The 1920s Flapper Girl

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The 1920s Flapper Girl

The 1920s Flapper Girl

"Flapper" in 1920's was the term applied to the "new generation" of young Western women who wore short skirts, bobbed hair, listened to jazz and flaunted their disdain for what was then considered acceptable behavior. Flappers were seen as reckless by his excessive makeup, drinking, treating sex casually, smoking, driving cars and other fun of social and sexual norms.

Flappers had their origins in period of liberalism, social and political turbulence and increased cultural transatlantic exchange that followed end of First World War and export of American jazz culture to Europe.

Some have suggested that concept of cheating as the particular life stage of young women has been imported to England from Germany, where it originated "as the sexual reaction against over-fed, women exercise less than monumental, and as the compromise between pedophilia and sexual normal. In Germany fins were called backfisch, "which means the fish that has been prepared for frying, but not yet cooked. Concept of 'backfisch "was known in England for 1880, but seems to have understood in social sense of the more modest rate compared with English trap, which was typically rebellious and challenging convention.

In 1912, London impresario John Tiller, definition of word in an interview with New York Times, described the "trap" as belonging to one age group the little older, the girl who has "just left" . Although word still largely understood as the reference to high-spirited teenagers little by little in Britain is being expanded to describe the woman rushing immature. increased use during First World War, perhaps because of visible appearance of young women in labor force to supply place of men absent: the Times article on problem of finding employment for women went on strike for return of male labor force is entitled "Future Trap" In 1918, word. Could also be used as the joke of the "lover of pleasure" older woman: the doctor Whatley, accused of adultery with wife of Sydney George Everitt Knowle Hall, Knowle, was asked in court why he had started the verse to it with words "There once was the dancer named Mary" .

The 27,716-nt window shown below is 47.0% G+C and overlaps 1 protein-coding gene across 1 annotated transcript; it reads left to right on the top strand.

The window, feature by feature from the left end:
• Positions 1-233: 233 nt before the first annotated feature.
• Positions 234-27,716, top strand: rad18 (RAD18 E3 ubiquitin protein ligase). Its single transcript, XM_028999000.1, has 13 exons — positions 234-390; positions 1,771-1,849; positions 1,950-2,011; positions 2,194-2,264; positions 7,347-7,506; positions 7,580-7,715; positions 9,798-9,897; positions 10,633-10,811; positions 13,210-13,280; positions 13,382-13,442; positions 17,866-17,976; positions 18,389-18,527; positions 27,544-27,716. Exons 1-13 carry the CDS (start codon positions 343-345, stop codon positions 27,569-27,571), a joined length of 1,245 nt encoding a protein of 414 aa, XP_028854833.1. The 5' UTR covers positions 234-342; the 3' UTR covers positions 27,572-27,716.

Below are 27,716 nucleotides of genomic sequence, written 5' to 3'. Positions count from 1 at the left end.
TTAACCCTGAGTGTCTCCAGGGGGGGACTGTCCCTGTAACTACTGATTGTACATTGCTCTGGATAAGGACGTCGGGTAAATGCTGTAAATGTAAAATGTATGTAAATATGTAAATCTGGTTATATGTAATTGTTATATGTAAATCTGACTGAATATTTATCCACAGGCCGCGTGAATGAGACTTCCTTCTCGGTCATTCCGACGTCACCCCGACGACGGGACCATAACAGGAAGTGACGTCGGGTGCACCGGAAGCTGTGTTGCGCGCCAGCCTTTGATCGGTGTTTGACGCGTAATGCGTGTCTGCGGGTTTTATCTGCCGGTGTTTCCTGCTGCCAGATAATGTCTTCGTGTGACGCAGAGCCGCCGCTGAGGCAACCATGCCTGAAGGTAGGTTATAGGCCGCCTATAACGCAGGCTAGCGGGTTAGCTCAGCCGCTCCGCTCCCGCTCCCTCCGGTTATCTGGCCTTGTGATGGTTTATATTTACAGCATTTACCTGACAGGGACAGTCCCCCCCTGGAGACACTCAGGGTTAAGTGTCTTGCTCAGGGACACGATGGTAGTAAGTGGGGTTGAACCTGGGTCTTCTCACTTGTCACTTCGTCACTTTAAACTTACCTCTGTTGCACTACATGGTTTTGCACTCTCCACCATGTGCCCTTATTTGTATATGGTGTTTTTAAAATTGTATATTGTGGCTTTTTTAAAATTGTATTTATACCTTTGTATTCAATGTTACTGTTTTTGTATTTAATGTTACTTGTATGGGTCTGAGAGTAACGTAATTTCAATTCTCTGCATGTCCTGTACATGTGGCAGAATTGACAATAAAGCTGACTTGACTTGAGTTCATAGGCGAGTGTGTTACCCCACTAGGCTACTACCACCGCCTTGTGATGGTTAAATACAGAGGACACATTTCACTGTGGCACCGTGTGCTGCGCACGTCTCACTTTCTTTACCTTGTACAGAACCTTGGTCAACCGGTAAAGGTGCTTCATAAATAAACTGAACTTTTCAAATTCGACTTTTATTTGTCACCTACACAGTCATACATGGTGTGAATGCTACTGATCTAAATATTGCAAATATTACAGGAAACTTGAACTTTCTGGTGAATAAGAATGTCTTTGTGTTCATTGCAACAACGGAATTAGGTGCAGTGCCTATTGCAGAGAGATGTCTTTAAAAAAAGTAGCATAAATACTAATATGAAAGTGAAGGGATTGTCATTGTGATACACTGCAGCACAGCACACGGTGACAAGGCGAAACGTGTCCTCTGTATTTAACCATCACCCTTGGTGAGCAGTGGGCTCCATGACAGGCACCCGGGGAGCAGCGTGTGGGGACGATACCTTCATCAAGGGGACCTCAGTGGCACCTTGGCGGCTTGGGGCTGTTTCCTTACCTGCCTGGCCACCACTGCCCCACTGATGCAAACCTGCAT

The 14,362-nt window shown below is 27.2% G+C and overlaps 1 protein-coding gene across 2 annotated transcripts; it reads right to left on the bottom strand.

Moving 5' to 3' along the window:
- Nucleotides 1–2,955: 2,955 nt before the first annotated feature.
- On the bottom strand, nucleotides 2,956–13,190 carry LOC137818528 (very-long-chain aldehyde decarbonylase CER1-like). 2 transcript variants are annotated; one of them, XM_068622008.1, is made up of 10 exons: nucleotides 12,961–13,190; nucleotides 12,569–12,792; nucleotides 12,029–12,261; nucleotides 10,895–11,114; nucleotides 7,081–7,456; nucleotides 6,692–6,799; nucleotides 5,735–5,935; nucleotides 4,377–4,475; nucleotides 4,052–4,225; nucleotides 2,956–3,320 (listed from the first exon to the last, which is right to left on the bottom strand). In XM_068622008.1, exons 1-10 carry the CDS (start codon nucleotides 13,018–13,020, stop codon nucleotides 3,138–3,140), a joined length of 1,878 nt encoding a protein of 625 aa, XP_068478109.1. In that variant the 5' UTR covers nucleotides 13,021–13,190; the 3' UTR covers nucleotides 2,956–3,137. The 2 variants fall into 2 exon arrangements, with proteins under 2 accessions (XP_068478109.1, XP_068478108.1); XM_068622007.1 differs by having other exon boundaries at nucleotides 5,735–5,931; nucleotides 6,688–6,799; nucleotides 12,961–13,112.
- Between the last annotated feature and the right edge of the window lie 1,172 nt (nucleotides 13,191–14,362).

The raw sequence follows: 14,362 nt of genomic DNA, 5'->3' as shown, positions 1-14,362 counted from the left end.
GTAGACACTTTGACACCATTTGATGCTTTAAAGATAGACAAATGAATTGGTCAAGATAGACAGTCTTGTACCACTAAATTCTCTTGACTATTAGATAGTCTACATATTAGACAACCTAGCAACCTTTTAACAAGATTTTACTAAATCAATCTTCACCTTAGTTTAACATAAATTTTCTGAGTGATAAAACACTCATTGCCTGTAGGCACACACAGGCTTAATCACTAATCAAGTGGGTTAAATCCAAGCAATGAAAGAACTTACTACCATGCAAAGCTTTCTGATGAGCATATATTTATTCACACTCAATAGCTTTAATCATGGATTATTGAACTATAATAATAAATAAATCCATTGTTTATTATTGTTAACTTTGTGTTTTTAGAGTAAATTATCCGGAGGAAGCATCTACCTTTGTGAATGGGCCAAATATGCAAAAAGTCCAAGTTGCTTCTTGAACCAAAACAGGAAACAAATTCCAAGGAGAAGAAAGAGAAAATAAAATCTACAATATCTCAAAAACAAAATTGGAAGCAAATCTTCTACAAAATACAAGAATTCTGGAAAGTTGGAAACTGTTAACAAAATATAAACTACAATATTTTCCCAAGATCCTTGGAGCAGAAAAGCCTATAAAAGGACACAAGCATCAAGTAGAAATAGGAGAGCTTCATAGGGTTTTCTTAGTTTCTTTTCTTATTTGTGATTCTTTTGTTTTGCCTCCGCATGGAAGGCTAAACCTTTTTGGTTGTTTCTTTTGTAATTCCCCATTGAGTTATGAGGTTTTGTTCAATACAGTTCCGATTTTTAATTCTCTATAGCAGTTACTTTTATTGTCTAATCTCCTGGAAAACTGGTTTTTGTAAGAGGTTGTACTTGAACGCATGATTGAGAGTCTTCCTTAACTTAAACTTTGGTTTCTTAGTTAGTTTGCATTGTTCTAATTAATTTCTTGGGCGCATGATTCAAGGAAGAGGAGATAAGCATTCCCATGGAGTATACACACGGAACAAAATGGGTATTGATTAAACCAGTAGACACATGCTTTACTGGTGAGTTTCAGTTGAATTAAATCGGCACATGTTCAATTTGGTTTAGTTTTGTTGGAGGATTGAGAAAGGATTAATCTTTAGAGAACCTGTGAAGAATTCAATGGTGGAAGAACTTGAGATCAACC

In 1920, term has taken on full sense of style flapper and generation of attitudes. At its conference this year for Britain's surplus of young women due to loss of young men in war, Dr. R. Murray-Leslie criticized “sociable type ... frivolous, with very little clothing, jazzing trap, irresponsible and undisciplined, to whom the ball, the new hat, or the man with the car, is of more importance than fate of nations.”

First appearance of word and image in United States came from popular 1920 Frances Marion movie, Trap, starring Olive Thomas. Thomas starred in the similar role in 1917, but it was not until flap that term was used. In his final film, which was seen as image trap? Other actresses such as Clara Bow, Louise Brooks, Colleen Moore and Joan Crawford shortly to build their careers in same image, achieving great ...
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